A network effect is an economic effect that describes a product or service where additional users add value to the network. When a network effect is present, each new user adds value to the product by entering the network. This, in turn, incentivizes new users to join the network, adding more value to it, and so on.
Types of network effects
There are two main types of network effects — direct and indirect network effects.
Direct network effects are increased usage adds value for all other users.
Indirect network effects are less easily defined. The term refers to additional, complementary benefits that stem from there being a network effect in the first place.
Negative network effects
Negative network effects work in the opposite direction. This means that each new user subtracts value from the network instead of adding it. This is also an important consideration when it comes to the design of blockchains. Good design should dictate that each new user should add value to the network. Why? This helps the network achieve scale. However, if each user subtracts value, that will lead to network congestion.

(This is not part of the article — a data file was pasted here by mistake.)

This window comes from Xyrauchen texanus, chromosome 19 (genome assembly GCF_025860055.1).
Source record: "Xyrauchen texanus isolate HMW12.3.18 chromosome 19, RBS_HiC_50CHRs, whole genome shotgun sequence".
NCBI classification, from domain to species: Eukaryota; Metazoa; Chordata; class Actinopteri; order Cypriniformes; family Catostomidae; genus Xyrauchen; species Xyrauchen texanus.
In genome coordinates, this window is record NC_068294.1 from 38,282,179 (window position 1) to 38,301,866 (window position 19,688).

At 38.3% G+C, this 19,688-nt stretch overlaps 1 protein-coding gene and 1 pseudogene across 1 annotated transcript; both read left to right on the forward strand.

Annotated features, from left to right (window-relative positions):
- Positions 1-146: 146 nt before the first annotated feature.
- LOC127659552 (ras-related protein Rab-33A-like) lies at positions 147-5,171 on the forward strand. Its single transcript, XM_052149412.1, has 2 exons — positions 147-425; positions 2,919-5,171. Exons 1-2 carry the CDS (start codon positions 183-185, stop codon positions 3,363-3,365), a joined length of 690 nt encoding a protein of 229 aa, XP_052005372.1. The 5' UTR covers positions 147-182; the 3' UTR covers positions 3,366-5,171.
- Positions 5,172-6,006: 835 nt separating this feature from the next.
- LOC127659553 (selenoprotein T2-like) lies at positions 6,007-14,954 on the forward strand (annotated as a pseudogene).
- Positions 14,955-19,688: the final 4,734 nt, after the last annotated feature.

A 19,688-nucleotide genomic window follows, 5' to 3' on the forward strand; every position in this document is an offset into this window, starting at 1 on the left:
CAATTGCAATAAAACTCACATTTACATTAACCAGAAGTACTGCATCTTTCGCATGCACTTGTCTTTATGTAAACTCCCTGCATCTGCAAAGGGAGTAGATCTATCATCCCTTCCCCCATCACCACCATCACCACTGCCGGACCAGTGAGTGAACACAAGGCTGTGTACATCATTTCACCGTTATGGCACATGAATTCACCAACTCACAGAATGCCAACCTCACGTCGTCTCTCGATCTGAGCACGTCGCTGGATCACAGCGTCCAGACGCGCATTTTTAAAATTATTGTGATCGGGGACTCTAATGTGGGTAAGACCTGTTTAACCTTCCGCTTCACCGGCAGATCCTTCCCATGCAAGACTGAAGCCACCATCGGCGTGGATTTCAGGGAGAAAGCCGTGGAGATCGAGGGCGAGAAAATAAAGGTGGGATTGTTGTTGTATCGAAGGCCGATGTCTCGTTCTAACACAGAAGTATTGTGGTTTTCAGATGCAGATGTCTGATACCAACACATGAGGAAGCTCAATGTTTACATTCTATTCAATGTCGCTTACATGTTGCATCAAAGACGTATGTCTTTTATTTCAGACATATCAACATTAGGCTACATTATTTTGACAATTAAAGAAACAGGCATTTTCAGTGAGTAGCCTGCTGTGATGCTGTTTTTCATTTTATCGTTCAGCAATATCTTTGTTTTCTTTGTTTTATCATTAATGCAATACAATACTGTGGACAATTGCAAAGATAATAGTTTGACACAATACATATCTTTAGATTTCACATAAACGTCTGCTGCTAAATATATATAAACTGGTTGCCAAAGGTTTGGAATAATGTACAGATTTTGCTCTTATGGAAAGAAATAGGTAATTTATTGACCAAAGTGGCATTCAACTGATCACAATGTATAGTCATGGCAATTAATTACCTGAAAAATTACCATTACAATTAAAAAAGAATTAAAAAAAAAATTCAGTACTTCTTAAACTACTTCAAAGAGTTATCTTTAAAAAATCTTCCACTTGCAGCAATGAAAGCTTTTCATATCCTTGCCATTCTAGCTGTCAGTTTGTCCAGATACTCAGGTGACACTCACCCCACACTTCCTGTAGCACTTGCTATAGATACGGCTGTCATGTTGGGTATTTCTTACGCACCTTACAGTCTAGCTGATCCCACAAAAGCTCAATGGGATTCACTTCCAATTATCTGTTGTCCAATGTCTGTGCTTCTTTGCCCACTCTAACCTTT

For example, Ethereum gas works with an auction-style system. Each user essentially bids on gas fees to be paid for Ethereum miners. As more users are added and usage increases, gas fees tend to become higher. Why? Each user attempts to essentially outbid each other. This, however, can’t go on forever. As gas fees become too high, some users stop using the network altogether as their activity wouldn’t be worth it with such high costs. This is an example of a negative network effect.
Network effects are present in many different segments of the economy, including cryptocurrencies. The idea is that new users add value to the network as they enter.